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Search for Lost Species is the name of the largest campaign ever to find and protect species that have not been seen in the wild in decades or hundreds of years, according to the GWC.
The first phase of the project will seek alliances with local partners to send scientific expeditions to some of the most remote and unexplored wilderness areas on the planet.
In the list of the 25 most wanted animals is the Wondiwoi tree kangaroo, which was last seen in 1928 in Indonesia and is considered a "zoo-geographic mystery", according to the GWC; the hooded duck, last seen in 1949 in India; the Fernandina tortoise from Galapagos, whose last record dates from 1906 on that island; the hippocampus minotaur, a very rare bull-necked seahorse, which is from Australia and has never been seen in the wild; a colorful tree-climbing freshwater crab in the Guinea rainforest not seen since 1955, and a type of Indonesian bee not seen since 1981.
Collectively, those species have not been seen in more than 1,500 years, according to the GWC.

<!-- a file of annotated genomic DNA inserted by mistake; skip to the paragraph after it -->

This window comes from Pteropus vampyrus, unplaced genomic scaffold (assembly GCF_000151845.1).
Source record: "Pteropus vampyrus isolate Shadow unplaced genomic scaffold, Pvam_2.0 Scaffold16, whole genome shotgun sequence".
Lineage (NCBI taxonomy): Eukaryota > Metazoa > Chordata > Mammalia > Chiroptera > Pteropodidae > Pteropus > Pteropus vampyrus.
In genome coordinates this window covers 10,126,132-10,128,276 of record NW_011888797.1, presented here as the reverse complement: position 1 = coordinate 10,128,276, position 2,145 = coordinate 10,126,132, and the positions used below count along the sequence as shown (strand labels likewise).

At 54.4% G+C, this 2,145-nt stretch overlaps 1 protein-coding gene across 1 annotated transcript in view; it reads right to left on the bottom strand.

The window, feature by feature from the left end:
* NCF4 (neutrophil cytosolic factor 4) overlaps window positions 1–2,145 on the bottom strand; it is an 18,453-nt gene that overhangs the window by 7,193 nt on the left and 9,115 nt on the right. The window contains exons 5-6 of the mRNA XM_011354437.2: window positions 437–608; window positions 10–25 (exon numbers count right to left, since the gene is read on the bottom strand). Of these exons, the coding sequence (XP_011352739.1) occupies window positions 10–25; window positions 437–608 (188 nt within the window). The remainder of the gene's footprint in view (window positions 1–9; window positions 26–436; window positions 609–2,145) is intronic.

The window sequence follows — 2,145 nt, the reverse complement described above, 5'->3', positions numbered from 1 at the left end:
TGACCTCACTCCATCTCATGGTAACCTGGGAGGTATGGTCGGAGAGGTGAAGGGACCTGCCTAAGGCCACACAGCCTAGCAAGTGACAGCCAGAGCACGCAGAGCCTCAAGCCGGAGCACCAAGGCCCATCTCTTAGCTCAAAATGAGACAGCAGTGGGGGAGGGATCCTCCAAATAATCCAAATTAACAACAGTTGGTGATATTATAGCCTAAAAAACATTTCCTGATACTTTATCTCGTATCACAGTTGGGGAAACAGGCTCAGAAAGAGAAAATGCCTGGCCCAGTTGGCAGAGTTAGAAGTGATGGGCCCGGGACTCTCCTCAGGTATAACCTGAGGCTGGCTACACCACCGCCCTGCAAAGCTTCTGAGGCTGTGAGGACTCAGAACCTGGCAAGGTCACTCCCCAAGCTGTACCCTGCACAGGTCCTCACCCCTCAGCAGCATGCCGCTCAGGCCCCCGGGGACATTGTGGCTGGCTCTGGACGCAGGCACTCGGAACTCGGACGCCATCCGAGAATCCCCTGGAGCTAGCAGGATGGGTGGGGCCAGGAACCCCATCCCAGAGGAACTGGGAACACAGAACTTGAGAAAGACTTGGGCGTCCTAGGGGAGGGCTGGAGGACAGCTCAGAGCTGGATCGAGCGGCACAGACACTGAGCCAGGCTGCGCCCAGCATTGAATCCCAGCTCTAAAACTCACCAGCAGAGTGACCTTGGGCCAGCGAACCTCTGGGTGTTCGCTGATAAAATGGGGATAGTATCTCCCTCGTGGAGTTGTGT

"Those species include quirky and charismatic animals and plants that also represent great conservation opportunities," said GWC biologist and Communications Director Robin Moore, in a statement.
“Rediscovering any of these elusive species will help unravel their mysteries and give us very valuable information to understand and improve their conservation, as well as to understand their habitat and the wildlife that shares that habitat. We don't know how many of these species we will be able to find, but for many of them it may be the last chance to save themselves from extinction, "added Moore.
The 25 species - which had to meet the requirement of not having been seen at least since 2007 - came from an initial list of 1,200 species that inhabit more than 160 countries made with the help of more than 100 scientists from the International Union for the Conservation of Nature, which was later compiled by the GWC.
The interesting thing is that this list of 1,200 lost species is also available to the public to propose new nominations and undertake the search for other species, or to share an observation about those animals in iNaturalist.